Nova workboard

a blog from young economists at Nova SBE

What are the right policies to lead with Public Goods?

Public Goods is one reason for the State to intervene in the Economy, since it is a market failure that leads to inefficiency (the markets will not get an efficient solution by itself). By definition, one public good is characterized by: non-rivalry in consumption – one extra unit consumed by one additional consumer does not harm the others; impossibility of exclusion – these leads to the problem of free riding; non-excludability (only some authors consider this characteristic).

To solve the problem of Public goods the State can intervene in Economic or achieve private solutions. However, we need to have in attention that the efficiency is not the only problem related to public goods. Equity is a problem as well. If you think, for instance, in public transportations, there are different characteristics of the service, like the capacity in Lisbon and in Trás-os-Montes. Thus, if the solution is more specifically to a certain group, would be better for the economy (one example of solution is give more capacity expansion to one group and the cost will be fully supported by it. Is it true? Well, this will depends. If we have a small numbers of individuals/groups, decentralized efficient outcomes are possible, although we need to have in attention the incentive-compatible mechanisms of preference revelation.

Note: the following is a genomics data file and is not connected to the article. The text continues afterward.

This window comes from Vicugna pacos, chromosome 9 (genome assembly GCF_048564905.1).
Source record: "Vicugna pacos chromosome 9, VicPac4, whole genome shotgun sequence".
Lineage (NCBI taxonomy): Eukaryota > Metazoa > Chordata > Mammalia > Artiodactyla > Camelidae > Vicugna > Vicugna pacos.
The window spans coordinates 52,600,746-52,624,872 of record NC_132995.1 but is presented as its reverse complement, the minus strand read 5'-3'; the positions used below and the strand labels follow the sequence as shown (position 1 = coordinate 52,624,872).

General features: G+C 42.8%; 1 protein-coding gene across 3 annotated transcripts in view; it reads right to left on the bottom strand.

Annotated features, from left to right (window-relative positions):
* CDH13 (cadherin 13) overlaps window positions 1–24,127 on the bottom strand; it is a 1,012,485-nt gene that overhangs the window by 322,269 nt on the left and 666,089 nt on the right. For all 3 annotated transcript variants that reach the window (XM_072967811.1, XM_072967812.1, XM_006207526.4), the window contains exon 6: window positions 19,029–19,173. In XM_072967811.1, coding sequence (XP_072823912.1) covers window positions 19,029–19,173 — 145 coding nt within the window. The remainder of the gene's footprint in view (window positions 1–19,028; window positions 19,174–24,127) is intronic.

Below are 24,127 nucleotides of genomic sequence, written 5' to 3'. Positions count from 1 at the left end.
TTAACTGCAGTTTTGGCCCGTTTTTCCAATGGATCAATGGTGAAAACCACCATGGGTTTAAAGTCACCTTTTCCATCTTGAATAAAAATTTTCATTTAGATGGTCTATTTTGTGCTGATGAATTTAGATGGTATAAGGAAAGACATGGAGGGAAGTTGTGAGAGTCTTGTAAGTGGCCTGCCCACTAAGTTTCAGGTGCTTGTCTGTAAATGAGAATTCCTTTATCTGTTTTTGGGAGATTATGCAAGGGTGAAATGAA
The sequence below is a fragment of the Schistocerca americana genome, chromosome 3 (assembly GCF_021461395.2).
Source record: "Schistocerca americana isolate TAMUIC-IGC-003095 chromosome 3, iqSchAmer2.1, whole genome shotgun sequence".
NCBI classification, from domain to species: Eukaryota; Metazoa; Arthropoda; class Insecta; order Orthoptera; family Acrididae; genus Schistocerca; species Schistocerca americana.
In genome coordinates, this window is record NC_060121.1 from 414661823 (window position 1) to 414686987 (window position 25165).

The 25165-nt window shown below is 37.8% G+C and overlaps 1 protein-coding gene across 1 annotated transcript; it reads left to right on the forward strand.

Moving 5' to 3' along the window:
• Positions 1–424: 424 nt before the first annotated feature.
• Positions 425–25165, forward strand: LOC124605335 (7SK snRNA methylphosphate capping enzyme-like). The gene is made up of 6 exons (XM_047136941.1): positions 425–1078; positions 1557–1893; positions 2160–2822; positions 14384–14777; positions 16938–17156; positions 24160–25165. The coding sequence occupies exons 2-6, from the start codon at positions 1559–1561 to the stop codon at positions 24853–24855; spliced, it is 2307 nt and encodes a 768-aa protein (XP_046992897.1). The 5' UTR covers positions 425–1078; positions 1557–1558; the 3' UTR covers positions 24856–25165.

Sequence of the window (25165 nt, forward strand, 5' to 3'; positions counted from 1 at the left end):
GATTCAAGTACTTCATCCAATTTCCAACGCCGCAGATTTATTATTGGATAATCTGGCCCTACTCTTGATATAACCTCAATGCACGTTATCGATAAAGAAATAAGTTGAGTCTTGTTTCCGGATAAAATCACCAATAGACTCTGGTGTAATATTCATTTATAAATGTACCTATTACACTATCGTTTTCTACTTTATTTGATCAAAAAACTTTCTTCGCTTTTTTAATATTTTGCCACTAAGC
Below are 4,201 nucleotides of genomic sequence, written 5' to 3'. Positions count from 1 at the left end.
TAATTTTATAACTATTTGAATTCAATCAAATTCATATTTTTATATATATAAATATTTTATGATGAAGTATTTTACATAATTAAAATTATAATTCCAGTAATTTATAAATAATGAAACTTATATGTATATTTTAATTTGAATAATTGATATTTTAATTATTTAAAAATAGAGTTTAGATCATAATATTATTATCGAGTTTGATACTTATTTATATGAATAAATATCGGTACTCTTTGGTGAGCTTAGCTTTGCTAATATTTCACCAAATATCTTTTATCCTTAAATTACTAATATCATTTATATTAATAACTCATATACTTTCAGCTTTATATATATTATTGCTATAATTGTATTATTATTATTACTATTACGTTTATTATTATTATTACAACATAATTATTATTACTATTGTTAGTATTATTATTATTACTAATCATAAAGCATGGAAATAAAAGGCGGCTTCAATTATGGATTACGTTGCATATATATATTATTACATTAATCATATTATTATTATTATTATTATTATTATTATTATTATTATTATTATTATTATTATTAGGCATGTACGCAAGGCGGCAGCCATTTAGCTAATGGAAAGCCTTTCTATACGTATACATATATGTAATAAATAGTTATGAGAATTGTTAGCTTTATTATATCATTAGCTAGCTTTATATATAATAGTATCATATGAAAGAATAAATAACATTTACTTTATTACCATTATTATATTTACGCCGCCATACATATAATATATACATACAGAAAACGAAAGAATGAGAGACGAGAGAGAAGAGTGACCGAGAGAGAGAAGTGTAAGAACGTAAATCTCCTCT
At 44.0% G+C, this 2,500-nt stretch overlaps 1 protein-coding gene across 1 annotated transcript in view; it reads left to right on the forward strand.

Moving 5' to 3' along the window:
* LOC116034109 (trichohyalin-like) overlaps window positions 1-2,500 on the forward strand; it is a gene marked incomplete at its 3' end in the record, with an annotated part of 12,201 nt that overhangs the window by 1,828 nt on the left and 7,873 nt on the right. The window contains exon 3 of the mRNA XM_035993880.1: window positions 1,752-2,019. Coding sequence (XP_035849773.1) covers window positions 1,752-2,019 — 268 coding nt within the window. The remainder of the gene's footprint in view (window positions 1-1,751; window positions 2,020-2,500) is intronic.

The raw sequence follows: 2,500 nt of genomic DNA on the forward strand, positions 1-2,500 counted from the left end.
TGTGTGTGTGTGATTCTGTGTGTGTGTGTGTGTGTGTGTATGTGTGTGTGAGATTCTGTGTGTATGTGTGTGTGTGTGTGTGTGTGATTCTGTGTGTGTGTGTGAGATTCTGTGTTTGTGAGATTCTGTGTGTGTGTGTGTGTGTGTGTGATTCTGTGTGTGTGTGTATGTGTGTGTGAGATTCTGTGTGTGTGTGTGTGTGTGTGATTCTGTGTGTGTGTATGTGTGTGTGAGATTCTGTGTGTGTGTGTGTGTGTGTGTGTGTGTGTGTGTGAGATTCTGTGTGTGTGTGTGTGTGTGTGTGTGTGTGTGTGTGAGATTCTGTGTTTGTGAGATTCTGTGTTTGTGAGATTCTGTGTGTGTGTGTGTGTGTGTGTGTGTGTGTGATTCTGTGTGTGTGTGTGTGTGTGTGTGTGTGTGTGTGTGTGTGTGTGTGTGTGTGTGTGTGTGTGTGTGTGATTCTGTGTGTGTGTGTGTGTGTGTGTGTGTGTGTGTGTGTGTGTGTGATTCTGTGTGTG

Other point that is important to clarify is that, according Tyler Cowen (http://www.econlib.org/library/Enc/PublicGoods.html), we need to distinguish between the imperfections of the market solutions to public goods from the imperfections of government solutions. Both points produce inefficiency, but we cannot allow that politicians use public “goods” to serve their own interests rather than the interests of public. General, private solutions (if the numbers of individuals are relatively small) are usually more efficient than government solutions.

Concluding, there are no obvious solutions to solve the problem of Public Goods. However, we have mechanisms, like Peak-Loading mechanisms, that are design to create incentives to agents in order to adopt some behavior. Nevertheless, we cannot forget, in each circumstance, what are the real interests of the Government.

Pedro Luís Silva,

#87 Research Master in Economics

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Author: studentnovasbe

Master student in Nova Sbe

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